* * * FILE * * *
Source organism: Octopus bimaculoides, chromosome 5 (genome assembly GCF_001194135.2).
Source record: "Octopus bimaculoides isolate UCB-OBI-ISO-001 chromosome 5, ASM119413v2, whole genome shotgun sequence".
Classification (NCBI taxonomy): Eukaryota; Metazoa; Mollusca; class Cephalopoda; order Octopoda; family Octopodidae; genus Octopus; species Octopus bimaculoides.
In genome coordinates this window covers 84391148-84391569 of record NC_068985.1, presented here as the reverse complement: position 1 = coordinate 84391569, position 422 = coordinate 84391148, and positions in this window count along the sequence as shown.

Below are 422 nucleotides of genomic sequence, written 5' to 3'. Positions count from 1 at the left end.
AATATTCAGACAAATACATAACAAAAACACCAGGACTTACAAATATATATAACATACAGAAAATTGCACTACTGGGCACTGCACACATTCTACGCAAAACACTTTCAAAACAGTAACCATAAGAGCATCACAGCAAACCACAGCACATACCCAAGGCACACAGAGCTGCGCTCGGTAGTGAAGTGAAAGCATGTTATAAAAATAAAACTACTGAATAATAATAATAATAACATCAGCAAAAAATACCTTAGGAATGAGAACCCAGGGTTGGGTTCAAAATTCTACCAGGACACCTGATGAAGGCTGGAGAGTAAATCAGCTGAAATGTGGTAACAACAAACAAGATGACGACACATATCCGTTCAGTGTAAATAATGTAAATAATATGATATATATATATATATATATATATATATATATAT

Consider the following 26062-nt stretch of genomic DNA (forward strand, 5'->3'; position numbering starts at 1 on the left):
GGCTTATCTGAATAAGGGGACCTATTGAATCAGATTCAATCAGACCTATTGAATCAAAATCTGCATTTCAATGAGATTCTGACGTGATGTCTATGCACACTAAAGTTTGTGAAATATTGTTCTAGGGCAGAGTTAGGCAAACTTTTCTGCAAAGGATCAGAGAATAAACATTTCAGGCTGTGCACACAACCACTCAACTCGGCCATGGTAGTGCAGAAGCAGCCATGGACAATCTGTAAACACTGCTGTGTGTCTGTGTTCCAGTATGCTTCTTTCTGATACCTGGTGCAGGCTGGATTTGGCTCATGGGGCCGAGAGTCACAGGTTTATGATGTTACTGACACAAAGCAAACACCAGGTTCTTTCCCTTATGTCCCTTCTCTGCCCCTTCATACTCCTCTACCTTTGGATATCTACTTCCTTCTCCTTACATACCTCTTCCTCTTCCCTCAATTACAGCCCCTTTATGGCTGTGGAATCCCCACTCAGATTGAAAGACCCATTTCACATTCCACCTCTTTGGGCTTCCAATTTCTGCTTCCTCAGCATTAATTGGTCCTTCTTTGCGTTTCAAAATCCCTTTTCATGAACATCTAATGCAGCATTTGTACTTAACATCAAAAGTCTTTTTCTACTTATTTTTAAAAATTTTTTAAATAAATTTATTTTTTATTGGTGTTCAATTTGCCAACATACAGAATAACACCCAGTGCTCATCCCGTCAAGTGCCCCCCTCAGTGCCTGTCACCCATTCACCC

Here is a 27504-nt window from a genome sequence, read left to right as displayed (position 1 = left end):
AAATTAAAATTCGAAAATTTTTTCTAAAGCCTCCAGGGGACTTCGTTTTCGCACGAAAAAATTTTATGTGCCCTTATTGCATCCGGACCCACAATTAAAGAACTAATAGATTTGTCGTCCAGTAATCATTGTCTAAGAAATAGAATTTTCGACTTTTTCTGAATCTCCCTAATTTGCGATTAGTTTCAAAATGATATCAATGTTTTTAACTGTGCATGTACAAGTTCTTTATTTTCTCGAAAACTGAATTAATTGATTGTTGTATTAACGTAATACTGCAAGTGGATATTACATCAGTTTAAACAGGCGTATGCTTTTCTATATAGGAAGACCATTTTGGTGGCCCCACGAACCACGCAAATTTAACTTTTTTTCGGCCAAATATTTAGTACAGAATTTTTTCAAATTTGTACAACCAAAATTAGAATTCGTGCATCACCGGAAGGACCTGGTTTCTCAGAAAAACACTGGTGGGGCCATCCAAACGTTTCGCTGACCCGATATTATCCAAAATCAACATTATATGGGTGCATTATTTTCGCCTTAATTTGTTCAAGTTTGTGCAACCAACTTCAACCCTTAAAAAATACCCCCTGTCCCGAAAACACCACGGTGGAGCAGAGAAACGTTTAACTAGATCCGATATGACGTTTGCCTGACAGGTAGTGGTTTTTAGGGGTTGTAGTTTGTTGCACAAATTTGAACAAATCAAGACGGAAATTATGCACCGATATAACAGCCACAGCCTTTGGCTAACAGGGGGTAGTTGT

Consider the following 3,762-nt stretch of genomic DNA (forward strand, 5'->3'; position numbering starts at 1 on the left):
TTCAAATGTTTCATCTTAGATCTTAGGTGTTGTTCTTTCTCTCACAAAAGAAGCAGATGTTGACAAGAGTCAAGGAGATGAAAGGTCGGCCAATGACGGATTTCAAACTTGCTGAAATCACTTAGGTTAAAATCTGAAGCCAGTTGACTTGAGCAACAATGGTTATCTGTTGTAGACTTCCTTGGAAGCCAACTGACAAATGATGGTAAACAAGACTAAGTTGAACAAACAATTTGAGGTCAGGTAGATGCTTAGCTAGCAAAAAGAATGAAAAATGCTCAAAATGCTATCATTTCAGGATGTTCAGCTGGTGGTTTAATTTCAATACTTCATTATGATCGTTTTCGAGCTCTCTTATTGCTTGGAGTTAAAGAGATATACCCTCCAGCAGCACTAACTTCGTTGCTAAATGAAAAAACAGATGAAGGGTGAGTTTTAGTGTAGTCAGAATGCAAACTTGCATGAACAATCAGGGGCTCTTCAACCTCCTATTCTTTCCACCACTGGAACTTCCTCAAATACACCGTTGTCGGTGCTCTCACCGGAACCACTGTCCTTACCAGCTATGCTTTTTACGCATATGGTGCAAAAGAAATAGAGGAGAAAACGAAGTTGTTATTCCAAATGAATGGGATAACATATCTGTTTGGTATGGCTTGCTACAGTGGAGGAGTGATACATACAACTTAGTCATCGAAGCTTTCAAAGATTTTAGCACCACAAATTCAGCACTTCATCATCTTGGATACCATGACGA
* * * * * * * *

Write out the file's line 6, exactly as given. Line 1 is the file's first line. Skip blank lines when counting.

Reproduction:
AATATTCAGACAAATACATAACAAAAACACCAGGACTTACAAATATATATAACATACAGAAAATTGCACTACTGGGCACTGCACACATTCTACGCAAAACACTTTCAAAACAGTAACCATAAGAGCATCACAGCAAACCACAGCACATACCCAAGGCACACAGAGCTGCGCTCGGTAGTGAAGTGAAAGCATGTTATAAAAATAAAACTACTGAATAATAATAATAATAACATCAGCAAAAAATACCTTAGGAATGAGAACCCAGGGTTGGGTTCAAAATTCTACCAGGACACCTGATGAAGGCTGGAGAGTAAATCAGCTGAAATGTGGTAACAACAAACAAGATGACGACACATATCCGTTCAGTGTAAATAATGTAAATAATATGATATATATATATATATATATATATATATATATAT